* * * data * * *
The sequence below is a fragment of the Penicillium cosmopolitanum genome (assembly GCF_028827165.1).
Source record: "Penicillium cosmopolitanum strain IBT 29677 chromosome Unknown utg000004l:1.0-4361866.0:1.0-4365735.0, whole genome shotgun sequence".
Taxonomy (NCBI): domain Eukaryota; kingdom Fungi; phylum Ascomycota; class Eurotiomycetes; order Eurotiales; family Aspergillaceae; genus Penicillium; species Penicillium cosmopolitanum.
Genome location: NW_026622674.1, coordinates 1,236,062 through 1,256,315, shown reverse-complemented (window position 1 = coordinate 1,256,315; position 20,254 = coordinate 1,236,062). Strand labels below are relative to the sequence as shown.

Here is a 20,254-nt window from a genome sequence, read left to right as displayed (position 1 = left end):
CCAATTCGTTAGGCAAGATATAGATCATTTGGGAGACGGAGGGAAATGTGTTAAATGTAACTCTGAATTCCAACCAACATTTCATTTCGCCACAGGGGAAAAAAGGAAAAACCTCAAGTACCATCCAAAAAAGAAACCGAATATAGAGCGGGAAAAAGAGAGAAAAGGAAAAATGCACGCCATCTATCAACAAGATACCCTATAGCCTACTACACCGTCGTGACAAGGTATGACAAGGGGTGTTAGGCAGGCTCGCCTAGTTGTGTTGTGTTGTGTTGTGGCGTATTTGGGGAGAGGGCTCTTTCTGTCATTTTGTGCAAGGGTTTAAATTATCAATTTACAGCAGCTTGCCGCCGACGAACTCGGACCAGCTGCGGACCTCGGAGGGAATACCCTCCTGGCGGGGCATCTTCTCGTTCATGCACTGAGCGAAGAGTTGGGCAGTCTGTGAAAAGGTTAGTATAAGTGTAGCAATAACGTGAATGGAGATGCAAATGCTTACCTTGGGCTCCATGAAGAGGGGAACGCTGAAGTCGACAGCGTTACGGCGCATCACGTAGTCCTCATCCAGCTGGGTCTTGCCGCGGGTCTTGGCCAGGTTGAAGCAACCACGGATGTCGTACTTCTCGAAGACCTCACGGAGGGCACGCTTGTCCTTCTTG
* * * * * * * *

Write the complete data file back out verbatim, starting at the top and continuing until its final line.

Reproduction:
The sequence below is a fragment of the Penicillium cosmopolitanum genome (assembly GCF_028827165.1).
Source record: "Penicillium cosmopolitanum strain IBT 29677 chromosome Unknown utg000004l:1.0-4361866.0:1.0-4365735.0, whole genome shotgun sequence".
Taxonomy (NCBI): domain Eukaryota; kingdom Fungi; phylum Ascomycota; class Eurotiomycetes; order Eurotiales; family Aspergillaceae; genus Penicillium; species Penicillium cosmopolitanum.
Genome location: NW_026622674.1, coordinates 1,236,062 through 1,256,315, shown reverse-complemented (window position 1 = coordinate 1,256,315; position 20,254 = coordinate 1,236,062). Strand labels below are relative to the sequence as shown.

Here is a 20,254-nt window from a genome sequence, read left to right as displayed (position 1 = left end):
CCAATTCGTTAGGCAAGATATAGATCATTTGGGAGACGGAGGGAAATGTGTTAAATGTAACTCTGAATTCCAACCAACATTTCATTTCGCCACAGGGGAAAAAAGGAAAAACCTCAAGTACCATCCAAAAAAGAAACCGAATATAGAGCGGGAAAAAGAGAGAAAAGGAAAAATGCACGCCATCTATCAACAAGATACCCTATAGCCTACTACACCGTCGTGACAAGGTATGACAAGGGGTGTTAGGCAGGCTCGCCTAGTTGTGTTGTGTTGTGTTGTGGCGTATTTGGGGAGAGGGCTCTTTCTGTCATTTTGTGCAAGGGTTTAAATTATCAATTTACAGCAGCTTGCCGCCGACGAACTCGGACCAGCTGCGGACCTCGGAGGGAATACCCTCCTGGCGGGGCATCTTCTCGTTCATGCACTGAGCGAAGAGTTGGGCAGTCTGTGAAAAGGTTAGTATAAGTGTAGCAATAACGTGAATGGAGATGCAAATGCTTACCTTGGGCTCCATGAAGAGGGGAACGCTGAAGTCGACAGCGTTACGGCGCATCACGTAGTCCTCATCCAGCTGGGTCTTGCCGCGGGTCTTGGCCAGGTTGAAGCAACCACGGATGTCGTACTTCTCGAAGACCTCACGGAGGGCACGCTTGTCCTTCTTG